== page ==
"Oil exporters should watch these technologies closely," Lolu said. "It's going to reduce them to bit players in the economic arena."
Bolaji, great feed back. Technologies like the Chevy Volt proves we can rely less on oil consumptions and reduce environmental pollution. It's clear further innovative works are still required, i.e battery limitations, seamless sound etc.
"My worry was aptly described in your observation of a pedestrian walking into the path of the Volt totally unaware of the car"
That is a genuine concern. Most of the responsibility lies on the shoulders of the driver who should be more cautious when driving. But there are Electric vehicle warning sounds designed "to alert pedestrians to the presence of electric drive vehicles such as hybrid electric vehicles (HEVs), plug-in hybrid electric vehicles (PHEVs), and all-electric vehicles (EVs) travelling at low speeds." (see Electric vehicle warning sounds)
Great post! the post truly summarized all I felt and saw when I test drove the Volt. My worry was aptly described in your observation of a pedestrian walking into the path of the Volt totally unaware of the car. We are all used to the noisy cue of a running car. Thanks for taking the task of enumerating the elctronic opportunites available to the supply chain.
Of cource the price matters a lot. But as RobertinHouston said: "one does not buy this car for cost savings. You buy it because you like the car and like the fact that you can drive - like we do - 70% of the time on pollution free electricity and reduce our dependence on foreign oil."
"Would you buy a Chevy Volt ? "Itdependsfromtheprice,for instance,ifIhadtochoosebetweentwocars,acompatibleoneandaCheryVolt,Iwouldchoosethesecondifthepricewouldbenearthepricethatthecompatiblehas. Because the price it is the key factor among other criteria that the acquirer have.
If I still lived in Southern California, I think the Volt might be perfect for me: I had a short commute (maybe 5 miles each way? Tops?) and if I kept the car long enough, I might be able to cancel out the additional cost of the vehicle with the money I saved from not buying gas. I'd really have to sit down and do the math, though.
Now that being said, there is that whole rule about how you should never buy the first generation of anything because they're always buggy and kinks need to work out. So maybe I would wait until next model year. Given the expected demand for the Volt, maybe I wouldn't even have a choice and would HAVE to wait, anyhow.
Anyhow, thanks Bolaji for your coverage of the Volt and the Drive for Innovation project... it was all enjoyable reading! I very dearly hope that the Chevy Volt is a smashing success and a harbinger of things to come.
I wondered about the pedestrian safety with these ultra quiet cars, but then, that represents an opportunity for other component developers including those in the audible devices or imaging sectors. Hey, you could even modify those stick on warning whistles used to alert deer on country highways so that they can be heard by humans. Point is, any criticism or issue on these cars represents a solution waiting to be delivered. And yes, let's see some images from this road trip!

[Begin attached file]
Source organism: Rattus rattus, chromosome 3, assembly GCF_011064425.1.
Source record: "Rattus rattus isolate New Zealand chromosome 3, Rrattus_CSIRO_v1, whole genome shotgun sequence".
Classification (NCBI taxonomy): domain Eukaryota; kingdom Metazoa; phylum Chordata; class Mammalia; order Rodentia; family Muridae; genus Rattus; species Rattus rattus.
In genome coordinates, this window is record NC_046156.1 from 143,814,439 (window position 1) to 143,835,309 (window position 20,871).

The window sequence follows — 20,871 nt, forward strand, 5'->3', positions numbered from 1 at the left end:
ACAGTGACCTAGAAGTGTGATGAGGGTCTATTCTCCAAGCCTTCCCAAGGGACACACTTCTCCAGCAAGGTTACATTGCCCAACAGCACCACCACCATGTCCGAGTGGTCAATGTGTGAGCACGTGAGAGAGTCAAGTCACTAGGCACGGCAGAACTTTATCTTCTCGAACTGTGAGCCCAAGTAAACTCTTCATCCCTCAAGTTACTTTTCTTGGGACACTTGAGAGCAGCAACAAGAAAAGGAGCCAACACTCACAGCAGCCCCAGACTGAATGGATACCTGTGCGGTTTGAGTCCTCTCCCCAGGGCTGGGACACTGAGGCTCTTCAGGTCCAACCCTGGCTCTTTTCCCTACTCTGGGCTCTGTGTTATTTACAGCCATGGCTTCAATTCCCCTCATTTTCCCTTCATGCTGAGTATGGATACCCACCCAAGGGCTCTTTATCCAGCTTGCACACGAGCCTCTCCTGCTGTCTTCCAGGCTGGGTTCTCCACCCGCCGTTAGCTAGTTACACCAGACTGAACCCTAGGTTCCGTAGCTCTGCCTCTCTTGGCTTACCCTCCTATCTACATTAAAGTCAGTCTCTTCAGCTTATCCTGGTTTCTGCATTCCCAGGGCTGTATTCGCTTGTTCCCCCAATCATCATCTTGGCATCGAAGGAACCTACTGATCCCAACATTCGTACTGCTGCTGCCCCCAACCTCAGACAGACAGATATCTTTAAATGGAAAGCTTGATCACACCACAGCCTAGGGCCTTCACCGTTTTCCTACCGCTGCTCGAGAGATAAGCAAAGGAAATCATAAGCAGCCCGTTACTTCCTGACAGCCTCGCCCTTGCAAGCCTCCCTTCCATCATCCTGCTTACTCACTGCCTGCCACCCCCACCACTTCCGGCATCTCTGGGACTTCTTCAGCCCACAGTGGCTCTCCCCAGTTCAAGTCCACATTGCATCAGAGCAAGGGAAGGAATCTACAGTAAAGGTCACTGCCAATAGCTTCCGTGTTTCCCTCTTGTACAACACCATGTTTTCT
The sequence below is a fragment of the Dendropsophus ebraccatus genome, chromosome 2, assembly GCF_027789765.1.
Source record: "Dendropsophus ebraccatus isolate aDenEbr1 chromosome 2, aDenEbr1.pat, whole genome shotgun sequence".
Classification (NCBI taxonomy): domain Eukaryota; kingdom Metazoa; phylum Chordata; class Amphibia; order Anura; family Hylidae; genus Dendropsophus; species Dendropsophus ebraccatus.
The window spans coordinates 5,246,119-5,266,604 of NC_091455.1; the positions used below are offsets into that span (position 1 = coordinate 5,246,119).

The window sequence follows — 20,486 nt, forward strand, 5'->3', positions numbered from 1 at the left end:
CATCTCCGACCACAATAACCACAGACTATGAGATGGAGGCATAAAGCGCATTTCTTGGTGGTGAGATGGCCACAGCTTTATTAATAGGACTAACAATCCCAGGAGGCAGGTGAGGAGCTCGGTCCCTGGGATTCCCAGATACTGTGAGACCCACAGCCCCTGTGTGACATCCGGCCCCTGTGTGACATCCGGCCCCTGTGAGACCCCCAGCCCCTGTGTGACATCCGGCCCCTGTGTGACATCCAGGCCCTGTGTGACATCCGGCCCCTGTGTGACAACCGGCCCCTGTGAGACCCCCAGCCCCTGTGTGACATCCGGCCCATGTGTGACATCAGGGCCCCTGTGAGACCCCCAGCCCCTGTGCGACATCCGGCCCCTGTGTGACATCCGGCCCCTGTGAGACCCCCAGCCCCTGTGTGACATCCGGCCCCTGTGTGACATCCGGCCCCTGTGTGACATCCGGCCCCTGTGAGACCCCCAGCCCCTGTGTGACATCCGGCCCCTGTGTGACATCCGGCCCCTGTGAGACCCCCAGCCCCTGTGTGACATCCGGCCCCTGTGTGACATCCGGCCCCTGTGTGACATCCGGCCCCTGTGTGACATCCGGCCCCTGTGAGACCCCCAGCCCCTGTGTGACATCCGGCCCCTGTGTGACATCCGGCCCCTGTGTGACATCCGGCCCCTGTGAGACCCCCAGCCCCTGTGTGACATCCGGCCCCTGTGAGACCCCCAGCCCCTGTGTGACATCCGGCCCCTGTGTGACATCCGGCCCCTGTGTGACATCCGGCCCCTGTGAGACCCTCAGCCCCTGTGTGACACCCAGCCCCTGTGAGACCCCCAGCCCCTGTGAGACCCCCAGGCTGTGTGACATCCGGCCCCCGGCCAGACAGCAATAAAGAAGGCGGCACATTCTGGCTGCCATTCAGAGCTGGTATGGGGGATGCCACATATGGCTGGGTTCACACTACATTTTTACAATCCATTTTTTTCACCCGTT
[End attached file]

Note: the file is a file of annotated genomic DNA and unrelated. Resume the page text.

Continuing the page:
EBN Dialogue enables and encourages you to participate in live chats with notable leaders and luminaries. Not only editors and journalists, but the entire EBN community is able to comment and ask questions. Listed below are upcoming and archived chats.
Thailand Stages a Comeback Join EBN contributor Jennifer Baljko on Thursday August 23, 2012, at 11:00 a.m. EST for a live chat on how electronic manufacturers in Thailand have shored up their supply chain to reduce the impact of future natural disasters.
Microsoft Surface: Potential Winners & Losers What are the implications for the electronics industry supply chain of Microsoft Corp.'s decision to launch its own tablet PC? Join industry veteran and EE Times' systems and OEM expert Rick Merritt on Tuesday, July 3, at 12:00 pm EDT for a Live Chat on this subject.
Join EBN contributor Jennifer Baljko on Thursday August 23, 2012, at 11:00 a.m. EST for a live chat on how electronic manufacturers in Thailand have shored up their supply chain to reduce the impact of future natural disasters.
Peter Drucker famously said "Trying to predict the future is like trying to drive down a country road at night with no lights while looking out the back window." Yet in the razor's-edge world of electronics—with a lean supply chain and just-in-time demands—the need to know the future is vital.
You've heard the saying "the No. 1 supply chain risk is your people." That hasn't always been the case. But today's complex global supply chain requires a new type of multitalented employee. It's one who understands, finance, marketing, economics, is savvy with technology, graceful with relationships and can think analytically.
Where are these people? Are universities properly preparing the next generation supply chain professionals? How do train your existing workforce for these new, demanding positions?
Brian Fuller, editor-in-chief of EBN, will lead a 60-minute Avnet Velocity panel discussion that will ask and answer these and other questions swirling around today's supply-chain talent challenges.